Related: The big profile: Paolo Maldini
The Italian won four league titles with the Rossoneri between 1954 and 1962 and also captained Milan to their inaugural European Cup triumph in 1963. He would later go onto manage them, winning the European Cup Winners’ Cup and Coppa Italia in 1972-73. He helped Italy to World Cup glory in 1982 as the team’s assistant manager, and got the chance to coach his son, Paolo, when he was appointed as Italy manager between 1996-1998.
Milan said in a statement: “AC Milan sends its condolences to the Maldini following the passing of Rossoneri great Cesare Maldini. Cesare skippered the club to its first European Cup triumph in 1963 at Wembley and the loss of such a key figure in Rossoneri history has left everyone at AC Milan moved and saddened. Cesare had recently turned 84 and he left his mark at the club not only as a player, but also as a coach and scout. The club president Silvio Berlusconi and the rest of the club will always remember fondly his charisma, kindness and warm smile.”
Franco Baresi, another legendary Milan and Italy defender, led the tributes to Maldini: “He was above all a really good person and he has left us. He was a legend and an incredible captain. As a coach he achieved so much and I had the good fortune of getting to know him really well. I was lucky enough to share with him the experience of the 1982 World Cup. I learnt so much from him. He was important and key in passing on the kind of values that we so often forget.”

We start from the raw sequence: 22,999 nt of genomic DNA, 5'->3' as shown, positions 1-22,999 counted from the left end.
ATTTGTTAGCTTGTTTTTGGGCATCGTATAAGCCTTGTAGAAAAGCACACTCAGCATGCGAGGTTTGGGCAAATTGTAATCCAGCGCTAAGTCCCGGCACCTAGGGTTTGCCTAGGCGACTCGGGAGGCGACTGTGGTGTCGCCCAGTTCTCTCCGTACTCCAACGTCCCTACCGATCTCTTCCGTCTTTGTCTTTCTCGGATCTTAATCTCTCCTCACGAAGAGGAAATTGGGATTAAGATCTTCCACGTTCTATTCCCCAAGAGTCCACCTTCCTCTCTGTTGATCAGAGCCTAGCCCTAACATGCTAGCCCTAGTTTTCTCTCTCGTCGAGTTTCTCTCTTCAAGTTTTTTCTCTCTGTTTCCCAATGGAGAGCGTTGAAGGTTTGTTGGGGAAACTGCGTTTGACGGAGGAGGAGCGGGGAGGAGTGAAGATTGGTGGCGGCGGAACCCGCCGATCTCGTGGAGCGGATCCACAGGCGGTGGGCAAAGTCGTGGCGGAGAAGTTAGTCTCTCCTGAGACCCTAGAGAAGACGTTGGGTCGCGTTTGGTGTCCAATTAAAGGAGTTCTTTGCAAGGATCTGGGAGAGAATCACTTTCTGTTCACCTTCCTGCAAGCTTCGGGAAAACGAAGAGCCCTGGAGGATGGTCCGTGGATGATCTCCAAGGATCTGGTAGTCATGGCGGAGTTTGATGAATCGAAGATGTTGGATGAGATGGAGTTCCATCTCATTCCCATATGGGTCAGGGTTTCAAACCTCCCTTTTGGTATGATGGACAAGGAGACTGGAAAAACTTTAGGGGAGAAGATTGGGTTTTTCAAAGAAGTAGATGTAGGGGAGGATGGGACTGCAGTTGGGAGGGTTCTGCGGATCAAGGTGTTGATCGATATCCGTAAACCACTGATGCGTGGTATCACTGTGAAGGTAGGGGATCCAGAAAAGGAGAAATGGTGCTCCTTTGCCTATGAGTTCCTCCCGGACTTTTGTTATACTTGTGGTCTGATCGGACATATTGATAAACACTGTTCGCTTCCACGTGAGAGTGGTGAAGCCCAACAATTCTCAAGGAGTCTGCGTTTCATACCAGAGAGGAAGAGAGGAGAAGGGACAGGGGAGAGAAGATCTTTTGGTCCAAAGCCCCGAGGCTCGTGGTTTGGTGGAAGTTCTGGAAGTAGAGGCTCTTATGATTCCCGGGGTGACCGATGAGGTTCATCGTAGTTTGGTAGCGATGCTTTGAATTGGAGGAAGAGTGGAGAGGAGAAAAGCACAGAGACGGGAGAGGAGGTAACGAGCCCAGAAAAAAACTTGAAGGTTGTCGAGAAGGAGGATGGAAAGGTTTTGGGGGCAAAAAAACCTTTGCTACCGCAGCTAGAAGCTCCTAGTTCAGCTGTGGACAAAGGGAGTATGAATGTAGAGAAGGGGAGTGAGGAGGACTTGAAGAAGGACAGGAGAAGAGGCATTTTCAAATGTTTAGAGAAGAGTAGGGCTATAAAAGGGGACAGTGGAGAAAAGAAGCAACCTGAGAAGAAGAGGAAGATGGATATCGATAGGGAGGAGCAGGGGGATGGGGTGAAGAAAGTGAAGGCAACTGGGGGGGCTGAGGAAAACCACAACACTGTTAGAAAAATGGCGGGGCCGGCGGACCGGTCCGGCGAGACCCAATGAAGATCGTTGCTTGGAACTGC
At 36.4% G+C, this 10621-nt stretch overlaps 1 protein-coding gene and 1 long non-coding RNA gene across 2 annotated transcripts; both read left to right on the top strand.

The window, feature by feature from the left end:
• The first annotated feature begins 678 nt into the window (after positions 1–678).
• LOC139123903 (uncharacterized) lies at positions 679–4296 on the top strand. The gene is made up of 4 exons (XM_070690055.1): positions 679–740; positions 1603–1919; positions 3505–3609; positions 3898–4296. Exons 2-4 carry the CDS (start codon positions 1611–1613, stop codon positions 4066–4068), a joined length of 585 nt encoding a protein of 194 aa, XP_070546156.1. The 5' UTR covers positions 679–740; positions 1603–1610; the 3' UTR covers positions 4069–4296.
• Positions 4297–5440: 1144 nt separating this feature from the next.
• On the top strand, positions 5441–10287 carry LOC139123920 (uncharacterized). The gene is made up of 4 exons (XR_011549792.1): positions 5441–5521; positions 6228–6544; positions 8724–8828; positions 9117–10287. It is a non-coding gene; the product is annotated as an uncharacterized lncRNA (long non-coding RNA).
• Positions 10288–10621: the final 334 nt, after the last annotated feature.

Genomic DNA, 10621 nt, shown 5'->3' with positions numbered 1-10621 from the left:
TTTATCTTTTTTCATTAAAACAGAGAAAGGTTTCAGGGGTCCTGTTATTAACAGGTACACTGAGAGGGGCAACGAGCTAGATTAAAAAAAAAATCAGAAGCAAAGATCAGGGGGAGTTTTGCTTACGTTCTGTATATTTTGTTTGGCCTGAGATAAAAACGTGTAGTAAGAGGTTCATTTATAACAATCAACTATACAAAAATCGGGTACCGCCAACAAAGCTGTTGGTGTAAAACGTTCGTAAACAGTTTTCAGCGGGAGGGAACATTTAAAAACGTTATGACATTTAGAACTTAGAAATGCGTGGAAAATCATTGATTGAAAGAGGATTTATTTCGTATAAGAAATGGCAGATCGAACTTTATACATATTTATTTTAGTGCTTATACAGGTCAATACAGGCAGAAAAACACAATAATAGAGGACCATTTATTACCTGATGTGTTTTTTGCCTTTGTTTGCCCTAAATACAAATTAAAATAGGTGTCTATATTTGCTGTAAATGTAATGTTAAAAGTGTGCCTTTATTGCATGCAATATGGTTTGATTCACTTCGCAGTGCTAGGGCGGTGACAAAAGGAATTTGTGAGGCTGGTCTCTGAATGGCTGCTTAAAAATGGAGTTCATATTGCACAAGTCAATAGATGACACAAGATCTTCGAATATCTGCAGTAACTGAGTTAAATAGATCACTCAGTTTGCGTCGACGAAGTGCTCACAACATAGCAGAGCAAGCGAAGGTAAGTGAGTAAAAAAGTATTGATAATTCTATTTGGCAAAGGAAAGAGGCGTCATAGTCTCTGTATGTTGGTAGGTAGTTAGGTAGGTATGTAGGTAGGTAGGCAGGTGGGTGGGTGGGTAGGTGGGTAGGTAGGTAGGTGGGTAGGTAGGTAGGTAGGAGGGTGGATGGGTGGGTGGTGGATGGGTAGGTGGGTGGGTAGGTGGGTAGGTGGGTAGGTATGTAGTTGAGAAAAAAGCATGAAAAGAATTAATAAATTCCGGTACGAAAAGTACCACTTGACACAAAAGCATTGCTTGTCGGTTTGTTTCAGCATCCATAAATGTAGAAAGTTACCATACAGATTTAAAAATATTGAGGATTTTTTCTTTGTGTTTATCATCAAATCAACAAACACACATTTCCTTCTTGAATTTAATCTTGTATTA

Milan have confirmed that they will wear black armbands in Sunday’s match against Atalanta and the Italian Football Association have said that there will be a minute’s silence before all matches on Sunday and Monday in Italy in memory of Maldini.
Mauro Tassotti, who played over 400 matches for Milan and played under Maldini for the national team, also expressed his condolences. “I had no idea he was unwell,” the 56-year-old said. “It’s such a blow for Paolo but also for my family and football as a whole. He was involved in the game for 60 years. This is a sad day for our sport and not just for Milan. I will remember Cesare for his kindness. He was a part of several eras of the game. In my view, he took that benevolence that existed in the 1960s and modernised it.”
This article was written by Michael Butler, for theguardian.com on Sunday 3rd April 2016 11.05 Europe/Londonguardian.co.uk © Guardian News and Media Limited 2010